Thereupon, a new order to show cause was issued directed to the defendant and the defendant filed its response thereto in which it. advanced the same contentions set forth in its original response, with the additional assertion that the amended complaint does not set forth facts sufficient to constitute a cause of action, for the reason that there is no authority in the Conservancy Act of "New Mexico for the appointment of a board of appraisers after the appraisals of benefits are filed and finally determined by the court, which had already been done; that no authority exists for proceeding as the plaintiff has elected to proceed. The response of defendant was virtually a demurrer to the amended complaint. The trial court, upon hearing the matter, 'concluded that since the plaintiff was proceeding under the provisions of sec*368tion 30-904, N.M.S.A., and the court, being of the opinion that plaintiff, under the facts stated in the complaint, was not authorized to proceed under' said statute but must bring an independent tort action for any wrongs he may have suffered at the hands of the defendant, and that the relief sought by the order to show cause should be denied and the complaint dismissed, and it was so ordered. From this order of the District Court, plaintiff has appealed. It is conceded by both parties that the ..sole question in this case is one of procedure. No question o.f fact is involved. It is also asserted by counsel for both parties that the case is one of first impression in this jurisdiction and that there is very little illustrating authority to be cited upon the subject, and that in other states where the same or similar statutes exist, no decisions are known which will be controlling in construing our statute. It is also asserted by counsel for both parties that this is a very important case, because of the fact of the large acreage of land in the District, and that obviously many land owners in the District may be affected in much the same way that the plaintiff finds himself, and that to determine the procedure in this case will map the course to be followed by any others in the District in seeking redress of wrongs alleged to be suffered at the hands of the District in the execution, .maintenance and operation of the official plan. We feel justified, therefore, in quoting at length the statutes that have a bearing upon the problem. Where italics appear, they have been supplied by us for emphasis.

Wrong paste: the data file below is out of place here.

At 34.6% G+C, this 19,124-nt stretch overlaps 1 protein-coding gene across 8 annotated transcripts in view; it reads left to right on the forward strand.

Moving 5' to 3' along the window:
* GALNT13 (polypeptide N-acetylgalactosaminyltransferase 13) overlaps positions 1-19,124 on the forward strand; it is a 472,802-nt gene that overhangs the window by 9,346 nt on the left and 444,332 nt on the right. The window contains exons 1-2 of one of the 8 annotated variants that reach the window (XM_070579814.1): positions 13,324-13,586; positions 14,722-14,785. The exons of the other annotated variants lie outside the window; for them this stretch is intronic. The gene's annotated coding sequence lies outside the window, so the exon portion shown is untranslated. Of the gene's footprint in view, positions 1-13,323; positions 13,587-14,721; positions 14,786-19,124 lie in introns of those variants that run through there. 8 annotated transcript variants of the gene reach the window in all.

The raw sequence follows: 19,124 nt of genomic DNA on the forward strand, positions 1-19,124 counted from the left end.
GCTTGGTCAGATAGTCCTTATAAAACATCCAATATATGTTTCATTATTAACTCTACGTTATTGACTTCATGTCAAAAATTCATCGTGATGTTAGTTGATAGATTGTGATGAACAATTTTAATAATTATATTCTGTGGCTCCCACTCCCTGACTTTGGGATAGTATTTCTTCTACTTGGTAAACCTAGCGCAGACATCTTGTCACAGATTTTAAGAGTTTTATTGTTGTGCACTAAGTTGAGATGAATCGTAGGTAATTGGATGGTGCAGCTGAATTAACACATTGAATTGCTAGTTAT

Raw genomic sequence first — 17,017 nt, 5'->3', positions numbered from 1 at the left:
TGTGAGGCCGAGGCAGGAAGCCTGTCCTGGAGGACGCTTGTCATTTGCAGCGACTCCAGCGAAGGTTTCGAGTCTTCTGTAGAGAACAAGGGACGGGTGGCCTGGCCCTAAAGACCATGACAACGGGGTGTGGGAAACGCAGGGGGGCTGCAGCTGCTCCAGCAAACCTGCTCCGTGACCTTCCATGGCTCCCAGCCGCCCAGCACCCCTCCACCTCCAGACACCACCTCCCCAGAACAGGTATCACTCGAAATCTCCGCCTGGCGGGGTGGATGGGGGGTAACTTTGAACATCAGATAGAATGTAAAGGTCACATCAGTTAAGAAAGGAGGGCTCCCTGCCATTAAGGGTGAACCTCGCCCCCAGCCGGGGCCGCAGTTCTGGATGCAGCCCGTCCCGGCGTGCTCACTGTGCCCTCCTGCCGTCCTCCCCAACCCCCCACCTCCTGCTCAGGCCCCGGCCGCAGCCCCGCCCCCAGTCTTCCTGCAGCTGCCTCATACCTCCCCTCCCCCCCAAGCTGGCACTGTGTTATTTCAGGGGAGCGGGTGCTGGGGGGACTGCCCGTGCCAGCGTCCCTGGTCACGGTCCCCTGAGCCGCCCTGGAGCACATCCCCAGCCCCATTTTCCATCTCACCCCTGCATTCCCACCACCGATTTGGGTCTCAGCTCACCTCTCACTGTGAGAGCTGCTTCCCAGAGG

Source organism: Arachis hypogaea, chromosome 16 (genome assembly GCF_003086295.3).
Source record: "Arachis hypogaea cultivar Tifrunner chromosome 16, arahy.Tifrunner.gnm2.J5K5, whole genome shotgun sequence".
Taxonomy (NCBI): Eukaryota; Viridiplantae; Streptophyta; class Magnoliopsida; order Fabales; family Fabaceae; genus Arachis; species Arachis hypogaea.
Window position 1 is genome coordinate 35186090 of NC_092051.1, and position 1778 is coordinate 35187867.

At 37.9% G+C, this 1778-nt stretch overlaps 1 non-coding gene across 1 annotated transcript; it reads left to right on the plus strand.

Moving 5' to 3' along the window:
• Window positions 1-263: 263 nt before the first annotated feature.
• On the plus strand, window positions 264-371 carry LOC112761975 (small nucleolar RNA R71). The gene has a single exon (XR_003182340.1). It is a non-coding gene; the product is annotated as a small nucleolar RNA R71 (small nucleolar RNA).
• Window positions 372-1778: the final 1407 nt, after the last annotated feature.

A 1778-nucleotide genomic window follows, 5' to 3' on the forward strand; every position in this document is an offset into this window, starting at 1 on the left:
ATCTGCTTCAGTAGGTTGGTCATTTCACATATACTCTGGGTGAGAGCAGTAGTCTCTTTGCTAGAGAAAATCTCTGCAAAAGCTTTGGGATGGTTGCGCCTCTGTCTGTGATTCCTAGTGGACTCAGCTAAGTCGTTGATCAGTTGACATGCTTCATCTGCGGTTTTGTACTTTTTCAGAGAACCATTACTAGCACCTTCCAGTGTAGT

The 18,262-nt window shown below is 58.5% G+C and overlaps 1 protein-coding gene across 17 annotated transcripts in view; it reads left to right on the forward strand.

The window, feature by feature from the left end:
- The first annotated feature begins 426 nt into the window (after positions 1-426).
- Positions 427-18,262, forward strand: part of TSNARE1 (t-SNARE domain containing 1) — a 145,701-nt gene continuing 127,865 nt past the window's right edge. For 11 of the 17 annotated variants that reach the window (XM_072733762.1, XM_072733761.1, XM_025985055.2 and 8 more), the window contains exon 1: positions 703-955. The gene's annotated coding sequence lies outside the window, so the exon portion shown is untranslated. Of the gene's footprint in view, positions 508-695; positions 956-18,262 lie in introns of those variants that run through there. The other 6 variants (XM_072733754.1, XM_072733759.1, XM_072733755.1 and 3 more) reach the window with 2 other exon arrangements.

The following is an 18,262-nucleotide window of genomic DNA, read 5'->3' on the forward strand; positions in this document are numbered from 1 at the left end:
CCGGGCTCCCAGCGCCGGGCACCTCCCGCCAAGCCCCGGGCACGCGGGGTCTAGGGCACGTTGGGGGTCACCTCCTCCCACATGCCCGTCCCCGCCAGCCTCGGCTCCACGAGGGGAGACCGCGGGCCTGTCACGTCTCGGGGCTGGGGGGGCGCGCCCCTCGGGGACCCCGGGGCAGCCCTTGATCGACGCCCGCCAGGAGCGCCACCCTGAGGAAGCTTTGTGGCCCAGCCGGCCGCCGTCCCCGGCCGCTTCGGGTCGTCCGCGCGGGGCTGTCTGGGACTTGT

“Remedy for injury by a district. In case any person or public corporation, within or without any district organized under this act, may be injuriously affected with respect to property rights in any manner whatsoever by any act performed by any official or agent of such district, or by the execution, maintenance or operation of the official plan, and in case no other method of relief is offered under this act, the remedy shall be as follows:

“(1) The person or public corporation seeking relief shall petition the court before which said district was organized for an appraisal of damages sufficient to compensate for such injuries.

“(2) The court shall thereupon direct the board of appraisers of the district to appraise said damages and injuries, and to make a report to the court on or before the time named in the order of the court.

“(3) Upon the filing of such report, the court shall cause notice to be given to the-petitioner and to the board of the district, of a hearing on said report. At the time of such. hearing, the court shall consider said report of the appraisers, and may ratify said report or amend it as the court may deem equitable, or, may return it to the said appraisers and require them to prepare a new report.

“(4) Upon the filing of an order of the court approving said reports of the appraisers, with such modifications as it may *369have made, said order shall constitute a final adjudication of the matter, unless it shall be appealed from in the manner hereinafter provided, within twenty (20) days.

“(5) Appeal from said order to a jury may be had as hereinbefore provided in case of condemnation proceedings, by the petitioners, by the board of the district, or by any person or public corporation adversely affected by the report of the board of appraisers.

“(6) No damages shall be allowed under this section which would not otherwise be allowed in law; Provided, however, that nothing in this section shall be construed to deprive any person or public corporation of the remedy of injunction in the case of prospective irreparable injury. (L. ’27, Ch. 45, § 904.” Section 30-904, N.M.S.A.